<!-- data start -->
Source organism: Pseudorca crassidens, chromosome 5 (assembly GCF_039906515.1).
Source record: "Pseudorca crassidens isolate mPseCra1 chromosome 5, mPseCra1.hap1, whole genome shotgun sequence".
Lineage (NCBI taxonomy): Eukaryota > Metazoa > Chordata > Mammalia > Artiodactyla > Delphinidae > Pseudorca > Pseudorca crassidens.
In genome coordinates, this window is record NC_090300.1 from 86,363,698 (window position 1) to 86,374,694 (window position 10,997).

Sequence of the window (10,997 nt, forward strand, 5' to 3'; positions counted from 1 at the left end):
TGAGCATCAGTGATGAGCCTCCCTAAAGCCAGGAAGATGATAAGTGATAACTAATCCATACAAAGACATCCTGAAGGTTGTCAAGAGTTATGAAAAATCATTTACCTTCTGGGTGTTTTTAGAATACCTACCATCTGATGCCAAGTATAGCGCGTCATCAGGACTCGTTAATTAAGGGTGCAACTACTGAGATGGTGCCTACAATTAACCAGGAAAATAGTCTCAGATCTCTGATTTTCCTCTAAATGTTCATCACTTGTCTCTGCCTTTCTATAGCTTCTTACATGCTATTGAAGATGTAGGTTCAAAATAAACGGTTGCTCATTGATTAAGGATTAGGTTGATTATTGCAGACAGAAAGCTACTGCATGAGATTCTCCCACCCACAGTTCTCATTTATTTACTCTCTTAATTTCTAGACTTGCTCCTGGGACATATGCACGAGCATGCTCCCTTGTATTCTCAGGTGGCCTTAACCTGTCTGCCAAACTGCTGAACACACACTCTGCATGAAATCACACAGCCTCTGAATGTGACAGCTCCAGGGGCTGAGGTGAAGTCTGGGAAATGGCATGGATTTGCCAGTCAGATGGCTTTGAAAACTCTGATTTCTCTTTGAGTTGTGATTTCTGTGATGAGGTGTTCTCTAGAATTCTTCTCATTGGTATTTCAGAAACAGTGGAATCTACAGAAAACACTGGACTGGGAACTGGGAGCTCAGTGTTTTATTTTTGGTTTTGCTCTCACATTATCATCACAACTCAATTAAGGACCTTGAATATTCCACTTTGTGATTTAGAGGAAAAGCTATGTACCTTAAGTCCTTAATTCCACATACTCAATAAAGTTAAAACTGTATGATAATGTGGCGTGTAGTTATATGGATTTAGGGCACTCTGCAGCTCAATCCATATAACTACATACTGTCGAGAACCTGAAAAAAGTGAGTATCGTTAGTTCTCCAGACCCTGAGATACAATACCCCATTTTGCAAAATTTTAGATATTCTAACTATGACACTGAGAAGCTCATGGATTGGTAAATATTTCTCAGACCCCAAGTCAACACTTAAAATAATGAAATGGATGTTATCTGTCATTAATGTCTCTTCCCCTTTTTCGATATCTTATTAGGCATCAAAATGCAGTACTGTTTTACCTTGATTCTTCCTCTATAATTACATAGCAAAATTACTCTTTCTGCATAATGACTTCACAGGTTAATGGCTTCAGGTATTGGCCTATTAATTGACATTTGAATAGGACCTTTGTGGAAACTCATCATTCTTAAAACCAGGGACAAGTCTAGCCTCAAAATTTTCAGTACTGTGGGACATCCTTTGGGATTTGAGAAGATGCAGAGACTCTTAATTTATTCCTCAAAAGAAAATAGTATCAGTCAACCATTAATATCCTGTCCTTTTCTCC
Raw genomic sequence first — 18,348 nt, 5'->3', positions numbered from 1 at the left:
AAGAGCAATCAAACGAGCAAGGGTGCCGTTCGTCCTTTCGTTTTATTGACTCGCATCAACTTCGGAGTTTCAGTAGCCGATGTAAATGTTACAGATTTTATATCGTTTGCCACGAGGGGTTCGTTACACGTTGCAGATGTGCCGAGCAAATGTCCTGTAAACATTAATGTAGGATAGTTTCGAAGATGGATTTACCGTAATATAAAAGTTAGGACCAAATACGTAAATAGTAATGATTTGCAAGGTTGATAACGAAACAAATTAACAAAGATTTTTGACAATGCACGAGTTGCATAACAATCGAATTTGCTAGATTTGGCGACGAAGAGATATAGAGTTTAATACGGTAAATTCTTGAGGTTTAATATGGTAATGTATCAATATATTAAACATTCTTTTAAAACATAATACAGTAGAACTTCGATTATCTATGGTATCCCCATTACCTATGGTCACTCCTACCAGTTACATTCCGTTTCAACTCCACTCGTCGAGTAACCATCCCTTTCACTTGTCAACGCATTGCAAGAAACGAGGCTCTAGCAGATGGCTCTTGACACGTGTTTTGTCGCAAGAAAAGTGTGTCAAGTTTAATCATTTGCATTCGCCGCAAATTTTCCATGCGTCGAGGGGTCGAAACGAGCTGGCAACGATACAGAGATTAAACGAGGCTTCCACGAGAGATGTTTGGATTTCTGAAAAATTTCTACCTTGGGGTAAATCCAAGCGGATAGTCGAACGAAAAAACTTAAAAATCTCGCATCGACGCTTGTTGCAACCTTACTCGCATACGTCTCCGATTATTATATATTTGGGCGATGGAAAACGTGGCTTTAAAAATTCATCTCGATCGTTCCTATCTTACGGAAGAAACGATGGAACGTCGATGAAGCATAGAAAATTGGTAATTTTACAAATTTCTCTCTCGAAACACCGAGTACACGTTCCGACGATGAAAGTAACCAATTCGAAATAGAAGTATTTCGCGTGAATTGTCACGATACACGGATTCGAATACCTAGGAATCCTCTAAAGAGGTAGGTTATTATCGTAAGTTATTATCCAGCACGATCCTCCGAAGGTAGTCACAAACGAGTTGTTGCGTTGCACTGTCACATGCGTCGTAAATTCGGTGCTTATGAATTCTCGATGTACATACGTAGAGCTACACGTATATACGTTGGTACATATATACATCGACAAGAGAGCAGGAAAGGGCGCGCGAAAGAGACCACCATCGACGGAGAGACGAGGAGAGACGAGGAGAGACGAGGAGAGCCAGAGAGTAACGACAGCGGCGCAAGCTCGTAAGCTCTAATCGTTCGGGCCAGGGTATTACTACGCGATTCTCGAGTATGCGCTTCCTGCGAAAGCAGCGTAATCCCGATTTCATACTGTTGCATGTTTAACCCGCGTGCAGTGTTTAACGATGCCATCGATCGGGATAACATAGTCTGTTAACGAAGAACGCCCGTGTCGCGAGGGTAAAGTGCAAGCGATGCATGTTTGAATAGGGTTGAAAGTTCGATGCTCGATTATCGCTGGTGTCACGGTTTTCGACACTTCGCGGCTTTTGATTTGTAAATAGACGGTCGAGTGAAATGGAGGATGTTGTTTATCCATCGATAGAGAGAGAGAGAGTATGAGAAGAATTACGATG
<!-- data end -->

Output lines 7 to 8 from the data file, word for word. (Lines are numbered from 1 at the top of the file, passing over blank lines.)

Raw genomic sequence first — 18,348 nt, 5'->3', positions numbered from 1 at the left:
AAGAGCAATCAAACGAGCAAGGGTGCCGTTCGTCCTTTCGTTTTATTGACTCGCATCAACTTCGGAGTTTCAGTAGCCGATGTAAATGTTACAGATTTTATATCGTTTGCCACGAGGGGTTCGTTACACGTTGCAGATGTGCCGAGCAAATGTCCTGTAAACATTAATGTAGGATAGTTTCGAAGATGGATTTACCGTAATATAAAAGTTAGGACCAAATACGTAAATAGTAATGATTTGCAAGGTTGATAACGAAACAAATTAACAAAGATTTTTGACAATGCACGAGTTGCATAACAATCGAATTTGCTAGATTTGGCGACGAAGAGATATAGAGTTTAATACGGTAAATTCTTGAGGTTTAATATGGTAATGTATCAATATATTAAACATTCTTTTAAAACATAATACAGTAGAACTTCGATTATCTATGGTATCCCCATTACCTATGGTCACTCCTACCAGTTACATTCCGTTTCAACTCCACTCGTCGAGTAACCATCCCTTTCACTTGTCAACGCATTGCAAGAAACGAGGCTCTAGCAGATGGCTCTTGACACGTGTTTTGTCGCAAGAAAAGTGTGTCAAGTTTAATCATTTGCATTCGCCGCAAATTTTCCATGCGTCGAGGGGTCGAAACGAGCTGGCAACGATACAGAGATTAAACGAGGCTTCCACGAGAGATGTTTGGATTTCTGAAAAATTTCTACCTTGGGGTAAATCCAAGCGGATAGTCGAACGAAAAAACTTAAAAATCTCGCATCGACGCTTGTTGCAACCTTACTCGCATACGTCTCCGATTATTATATATTTGGGCGATGGAAAACGTGGCTTTAAAAATTCATCTCGATCGTTCCTATCTTACGGAAGAAACGATGGAACGTCGATGAAGCATAGAAAATTGGTAATTTTACAAATTTCTCTCTCGAAACACCGAGTACACGTTCCGACGATGAAAGTAACCAATTCGAAATAGAAGTATTTCGCGTGAATTGTCACGATACACGGATTCGAATACCTAGGAATCCTCTAAAGAGGTAGGTTATTATCGTAAGTTATTATCCAGCACGATCCTCCGAAGGTAGTCACAAACGAGTTGTTGCGTTGCACTGTCACATGCGTCGTAAATTCGGTGCTTATGAATTCTCGATGTACATACGTAGAGCTACACGTATATACGTTGGTACATATATACATCGACAAGAGAGCAGGAAAGGGCGCGCGAAAGAGACCACCATCGACGGAGAGACGAGGAGAGACGAGGAGAGACGAGGAGAGCCAGAGAGTAACGACAGCGGCGCAAGCTCGTAAGCTCTAATCGTTCGGGCCAGGGTATTACTACGCGATTCTCGAGTATGCGCTTCCTGCGAAAGCAGCGTAATCCCGATTTCATACTGTTGCATGTTTAACCCGCGTGCAGTGTTTAACGATGCCATCGATCGGGATAACATAGTCTGTTAACGAAGAACGCCCGTGTCGCGAGGGTAAAGTGCAAGCGATGCATGTTTGAATAGGGTTGAAAGTTCGATGCTCGATTATCGCTGGTGTCACGGTTTTCGACACTTCGCGGCTTTTGATTTGTAAATAGACGGTCGAGTGAAATGGAGGATGTTGTTTATCCATCGATAGAGAGAGAGAGAGTATGAGAAGAATTACGATG